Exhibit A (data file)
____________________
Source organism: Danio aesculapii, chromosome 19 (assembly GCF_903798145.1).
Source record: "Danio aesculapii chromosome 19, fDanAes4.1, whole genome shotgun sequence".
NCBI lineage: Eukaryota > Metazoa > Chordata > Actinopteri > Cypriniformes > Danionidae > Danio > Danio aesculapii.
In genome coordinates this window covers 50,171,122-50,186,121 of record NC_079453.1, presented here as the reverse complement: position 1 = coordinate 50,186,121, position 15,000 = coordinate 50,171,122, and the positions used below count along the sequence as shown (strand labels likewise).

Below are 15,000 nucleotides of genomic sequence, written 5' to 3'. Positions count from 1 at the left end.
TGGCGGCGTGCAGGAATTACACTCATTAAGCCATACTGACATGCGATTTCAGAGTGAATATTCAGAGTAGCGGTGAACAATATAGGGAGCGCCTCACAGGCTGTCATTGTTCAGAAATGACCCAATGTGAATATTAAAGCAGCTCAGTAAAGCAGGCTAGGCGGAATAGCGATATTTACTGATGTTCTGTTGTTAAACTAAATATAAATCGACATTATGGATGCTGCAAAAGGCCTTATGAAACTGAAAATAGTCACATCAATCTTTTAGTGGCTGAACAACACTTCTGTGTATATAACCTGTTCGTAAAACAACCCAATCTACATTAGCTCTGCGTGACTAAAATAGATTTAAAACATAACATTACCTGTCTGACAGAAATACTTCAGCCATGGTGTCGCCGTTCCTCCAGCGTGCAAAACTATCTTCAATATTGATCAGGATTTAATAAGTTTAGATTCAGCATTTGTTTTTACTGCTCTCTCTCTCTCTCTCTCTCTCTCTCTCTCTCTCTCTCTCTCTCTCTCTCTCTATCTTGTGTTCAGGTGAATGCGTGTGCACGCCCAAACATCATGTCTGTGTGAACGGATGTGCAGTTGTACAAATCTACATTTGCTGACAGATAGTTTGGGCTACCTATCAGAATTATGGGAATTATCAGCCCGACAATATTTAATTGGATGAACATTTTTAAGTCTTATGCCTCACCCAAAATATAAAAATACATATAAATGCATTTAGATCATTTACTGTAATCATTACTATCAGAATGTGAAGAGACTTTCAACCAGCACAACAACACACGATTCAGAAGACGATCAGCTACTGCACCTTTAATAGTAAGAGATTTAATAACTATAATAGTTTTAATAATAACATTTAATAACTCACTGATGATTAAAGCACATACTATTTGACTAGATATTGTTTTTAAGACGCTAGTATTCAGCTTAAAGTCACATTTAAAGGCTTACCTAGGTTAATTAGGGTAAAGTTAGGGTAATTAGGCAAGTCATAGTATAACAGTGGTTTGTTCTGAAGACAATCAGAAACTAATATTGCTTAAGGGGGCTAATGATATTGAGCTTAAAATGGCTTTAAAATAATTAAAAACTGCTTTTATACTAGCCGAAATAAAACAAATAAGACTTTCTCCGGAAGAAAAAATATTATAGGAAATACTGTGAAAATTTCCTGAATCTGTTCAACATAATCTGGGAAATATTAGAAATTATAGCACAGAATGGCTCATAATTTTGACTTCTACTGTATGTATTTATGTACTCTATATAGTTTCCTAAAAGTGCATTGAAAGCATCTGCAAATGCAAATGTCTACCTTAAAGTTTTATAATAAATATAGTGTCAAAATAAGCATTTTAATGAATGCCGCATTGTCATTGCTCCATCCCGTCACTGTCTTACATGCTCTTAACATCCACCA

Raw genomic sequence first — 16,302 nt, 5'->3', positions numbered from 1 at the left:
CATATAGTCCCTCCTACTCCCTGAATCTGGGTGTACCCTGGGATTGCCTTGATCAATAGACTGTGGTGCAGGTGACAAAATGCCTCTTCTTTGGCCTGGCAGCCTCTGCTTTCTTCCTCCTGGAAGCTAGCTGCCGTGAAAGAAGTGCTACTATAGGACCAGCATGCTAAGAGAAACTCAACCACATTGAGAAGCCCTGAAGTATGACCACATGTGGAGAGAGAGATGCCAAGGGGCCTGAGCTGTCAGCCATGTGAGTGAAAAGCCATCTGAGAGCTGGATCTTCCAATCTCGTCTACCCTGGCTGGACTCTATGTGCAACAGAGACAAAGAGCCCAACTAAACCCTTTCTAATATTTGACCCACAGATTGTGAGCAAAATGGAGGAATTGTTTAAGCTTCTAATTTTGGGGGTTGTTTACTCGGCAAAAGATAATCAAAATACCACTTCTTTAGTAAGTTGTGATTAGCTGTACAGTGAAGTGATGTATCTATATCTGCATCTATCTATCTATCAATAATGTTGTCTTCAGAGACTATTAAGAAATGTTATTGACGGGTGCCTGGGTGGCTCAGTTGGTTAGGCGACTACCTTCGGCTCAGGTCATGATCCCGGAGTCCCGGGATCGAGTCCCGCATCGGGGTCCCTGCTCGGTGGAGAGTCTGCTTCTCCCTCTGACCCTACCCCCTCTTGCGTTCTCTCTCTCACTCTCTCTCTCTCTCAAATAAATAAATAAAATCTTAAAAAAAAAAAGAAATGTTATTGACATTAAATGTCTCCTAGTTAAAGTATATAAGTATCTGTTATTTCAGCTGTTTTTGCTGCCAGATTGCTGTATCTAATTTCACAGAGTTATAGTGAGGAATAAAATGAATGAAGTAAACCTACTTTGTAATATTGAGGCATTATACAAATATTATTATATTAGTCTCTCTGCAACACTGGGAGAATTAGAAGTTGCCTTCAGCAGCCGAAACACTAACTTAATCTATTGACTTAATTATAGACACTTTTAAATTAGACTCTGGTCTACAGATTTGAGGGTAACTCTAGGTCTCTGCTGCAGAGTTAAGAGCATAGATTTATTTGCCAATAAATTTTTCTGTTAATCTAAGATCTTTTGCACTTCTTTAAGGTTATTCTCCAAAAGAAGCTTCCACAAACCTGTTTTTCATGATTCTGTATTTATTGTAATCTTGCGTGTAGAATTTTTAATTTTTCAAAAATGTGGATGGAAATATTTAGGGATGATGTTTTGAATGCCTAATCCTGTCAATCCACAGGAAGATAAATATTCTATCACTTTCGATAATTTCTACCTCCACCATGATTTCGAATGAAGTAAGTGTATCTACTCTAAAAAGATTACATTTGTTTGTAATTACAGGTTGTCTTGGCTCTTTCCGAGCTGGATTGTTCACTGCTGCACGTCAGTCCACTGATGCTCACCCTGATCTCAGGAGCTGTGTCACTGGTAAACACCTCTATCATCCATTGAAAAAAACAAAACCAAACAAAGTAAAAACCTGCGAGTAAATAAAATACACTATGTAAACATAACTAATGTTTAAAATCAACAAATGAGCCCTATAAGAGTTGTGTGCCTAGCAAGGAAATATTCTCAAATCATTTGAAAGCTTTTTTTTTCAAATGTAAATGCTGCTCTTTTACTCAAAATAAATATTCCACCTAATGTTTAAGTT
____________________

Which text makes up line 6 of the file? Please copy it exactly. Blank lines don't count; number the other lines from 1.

TGGCGGCGTGCAGGAATTACACTCATTAAGCCATACTGACATGCGATTTCAGAGTGAATATTCAGAGTAGCGGTGAACAATATAGGGAGCGCCTCACAGGCTGTCATTGTTCAGAAATGACCCAATGTGAATATTAAAGCAGCTCAGTAAAGCAGGCTAGGCGGAATAGCGATATTTACTGATGTTCTGTTGTTAAACTAAATATAAATCGACATTATGGATGCTGCAAAAGGCCTTATGAAACTGAAAATAGTCACATCAATCTTTTAGTGGCTGAACAACACTTCTGTGTATATAACCTGTTCGTAAAACAACCCAATCTACATTAGCTCTGCGTGACTAAAATAGATTTAAAACATAACATTACCTGTCTGACAGAAATACTTCAGCCATGGTGTCGCCGTTCCTCCAGCGTGCAAAACTATCTTCAATATTGATCAGGATTTAATAAGTTTAGATTCAGCATTTGTTTTTACTGCTCTCTCTCTCTCTCTCTCTCTCTCTCTCTCTCTCTCTCTCTCTCTCTCTCTCTATCTTGTGTTCAGGTGAATGCGTGTGCACGCCCAAACATCATGTCTGTGTGAACGGATGTGCAGTTGTACAAATCTACATTTGCTGACAGATAGTTTGGGCTACCTATCAGAATTATGGGAATTATCAGCCCGACAATATTTAATTGGATGAACATTTTTAAGTCTTATGCCTCACCCAAAATATAAAAATACATATAAATGCATTTAGATCATTTACTGTAATCATTACTATCAGAATGTGAAGAGACTTTCAACCAGCACAACAACACACGATTCAGAAGACGATCAGCTACTGCACCTTTAATAGTAAGAGATTTAATAACTATAATAGTTTTAATAATAACATTTAATAACTCACTGATGATTAAAGCACATACTATTTGACTAGATATTGTTTTTAAGACGCTAGTATTCAGCTTAAAGTCACATTTAAAGGCTTACCTAGGTTAATTAGGGTAAAGTTAGGGTAATTAGGCAAGTCATAGTATAACAGTGGTTTGTTCTGAAGACAATCAGAAACTAATATTGCTTAAGGGGGCTAATGATATTGAGCTTAAAATGGCTTTAAAATAATTAAAAACTGCTTTTATACTAGCCGAAATAAAACAAATAAGACTTTCTCCGGAAGAAAAAATATTATAGGAAATACTGTGAAAATTTCCTGAATCTGTTCAACATAATCTGGGAAATATTAGAAATTATAGCACAGAATGGCTCATAATTTTGACTTCTACTGTATGTATTTATGTACTCTATATAGTTTCCTAAAAGTGCATTGAAAGCATCTGCAAATGCAAATGTCTACCTTAAAGTTTTATAATAAATATAGTGTCAAAATAAGCATTTTAATGAATGCCGCATTGTCATTGCTCCATCCCGTCACTGTCTTACATGCTCTTAACATCCACCA